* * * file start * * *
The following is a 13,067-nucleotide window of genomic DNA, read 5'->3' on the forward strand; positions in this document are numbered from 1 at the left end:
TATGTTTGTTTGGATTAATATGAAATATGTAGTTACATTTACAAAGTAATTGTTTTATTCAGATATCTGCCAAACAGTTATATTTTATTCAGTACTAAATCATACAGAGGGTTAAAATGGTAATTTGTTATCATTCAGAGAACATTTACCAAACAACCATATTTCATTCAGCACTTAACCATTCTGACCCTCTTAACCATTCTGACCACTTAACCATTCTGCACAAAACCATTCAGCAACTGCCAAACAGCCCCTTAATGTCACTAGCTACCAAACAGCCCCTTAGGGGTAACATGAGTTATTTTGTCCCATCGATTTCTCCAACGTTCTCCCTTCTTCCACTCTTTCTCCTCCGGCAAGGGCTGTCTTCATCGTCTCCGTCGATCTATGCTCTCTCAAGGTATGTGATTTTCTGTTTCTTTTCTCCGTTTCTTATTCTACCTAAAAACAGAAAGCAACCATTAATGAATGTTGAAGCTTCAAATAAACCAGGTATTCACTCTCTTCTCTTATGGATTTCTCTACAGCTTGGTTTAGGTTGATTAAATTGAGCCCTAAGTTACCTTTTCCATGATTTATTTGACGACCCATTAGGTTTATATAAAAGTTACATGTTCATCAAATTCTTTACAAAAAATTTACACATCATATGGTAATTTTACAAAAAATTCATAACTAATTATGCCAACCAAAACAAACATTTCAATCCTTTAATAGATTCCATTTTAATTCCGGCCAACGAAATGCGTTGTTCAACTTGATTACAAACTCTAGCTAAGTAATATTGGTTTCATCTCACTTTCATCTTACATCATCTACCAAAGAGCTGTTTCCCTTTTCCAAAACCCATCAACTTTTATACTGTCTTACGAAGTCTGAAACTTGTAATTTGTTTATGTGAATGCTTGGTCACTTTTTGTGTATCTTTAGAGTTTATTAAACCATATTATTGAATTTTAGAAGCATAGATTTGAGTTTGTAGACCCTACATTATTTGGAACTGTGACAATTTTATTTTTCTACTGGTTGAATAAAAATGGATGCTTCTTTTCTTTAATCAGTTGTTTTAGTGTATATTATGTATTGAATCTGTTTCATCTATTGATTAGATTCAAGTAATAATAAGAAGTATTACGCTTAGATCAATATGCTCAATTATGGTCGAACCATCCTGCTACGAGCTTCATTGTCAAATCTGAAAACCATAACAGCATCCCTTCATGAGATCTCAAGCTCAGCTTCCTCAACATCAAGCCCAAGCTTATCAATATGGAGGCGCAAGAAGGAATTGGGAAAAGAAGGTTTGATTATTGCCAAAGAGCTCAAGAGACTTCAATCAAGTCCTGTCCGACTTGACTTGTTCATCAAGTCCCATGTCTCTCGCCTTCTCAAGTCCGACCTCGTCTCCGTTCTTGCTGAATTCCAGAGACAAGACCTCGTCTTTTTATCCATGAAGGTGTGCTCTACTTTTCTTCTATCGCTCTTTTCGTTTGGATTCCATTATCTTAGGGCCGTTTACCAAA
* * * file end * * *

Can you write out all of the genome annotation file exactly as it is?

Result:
The following is a 13,067-nucleotide window of genomic DNA, read 5'->3' on the forward strand; positions in this document are numbered from 1 at the left end:
TATGTTTGTTTGGATTAATATGAAATATGTAGTTACATTTACAAAGTAATTGTTTTATTCAGATATCTGCCAAACAGTTATATTTTATTCAGTACTAAATCATACAGAGGGTTAAAATGGTAATTTGTTATCATTCAGAGAACATTTACCAAACAACCATATTTCATTCAGCACTTAACCATTCTGACCCTCTTAACCATTCTGACCACTTAACCATTCTGCACAAAACCATTCAGCAACTGCCAAACAGCCCCTTAATGTCACTAGCTACCAAACAGCCCCTTAGGGGTAACATGAGTTATTTTGTCCCATCGATTTCTCCAACGTTCTCCCTTCTTCCACTCTTTCTCCTCCGGCAAGGGCTGTCTTCATCGTCTCCGTCGATCTATGCTCTCTCAAGGTATGTGATTTTCTGTTTCTTTTCTCCGTTTCTTATTCTACCTAAAAACAGAAAGCAACCATTAATGAATGTTGAAGCTTCAAATAAACCAGGTATTCACTCTCTTCTCTTATGGATTTCTCTACAGCTTGGTTTAGGTTGATTAAATTGAGCCCTAAGTTACCTTTTCCATGATTTATTTGACGACCCATTAGGTTTATATAAAAGTTACATGTTCATCAAATTCTTTACAAAAAATTTACACATCATATGGTAATTTTACAAAAAATTCATAACTAATTATGCCAACCAAAACAAACATTTCAATCCTTTAATAGATTCCATTTTAATTCCGGCCAACGAAATGCGTTGTTCAACTTGATTACAAACTCTAGCTAAGTAATATTGGTTTCATCTCACTTTCATCTTACATCATCTACCAAAGAGCTGTTTCCCTTTTCCAAAACCCATCAACTTTTATACTGTCTTACGAAGTCTGAAACTTGTAATTTGTTTATGTGAATGCTTGGTCACTTTTTGTGTATCTTTAGAGTTTATTAAACCATATTATTGAATTTTAGAAGCATAGATTTGAGTTTGTAGACCCTACATTATTTGGAACTGTGACAATTTTATTTTTCTACTGGTTGAATAAAAATGGATGCTTCTTTTCTTTAATCAGTTGTTTTAGTGTATATTATGTATTGAATCTGTTTCATCTATTGATTAGATTCAAGTAATAATAAGAAGTATTACGCTTAGATCAATATGCTCAATTATGGTCGAACCATCCTGCTACGAGCTTCATTGTCAAATCTGAAAACCATAACAGCATCCCTTCATGAGATCTCAAGCTCAGCTTCCTCAACATCAAGCCCAAGCTTATCAATATGGAGGCGCAAGAAGGAATTGGGAAAAGAAGGTTTGATTATTGCCAAAGAGCTCAAGAGACTTCAATCAAGTCCTGTCCGACTTGACTTGTTCATCAAGTCCCATGTCTCTCGCCTTCTCAAGTCCGACCTCGTCTCCGTTCTTGCTGAATTCCAGAGACAAGACCTCGTCTTTTTATCCATGAAGGTGTGCTCTACTTTTCTTCTATCGCTCTTTTCGTTTGGATTCCATTATCTTAGGGCCGTTTACCAAA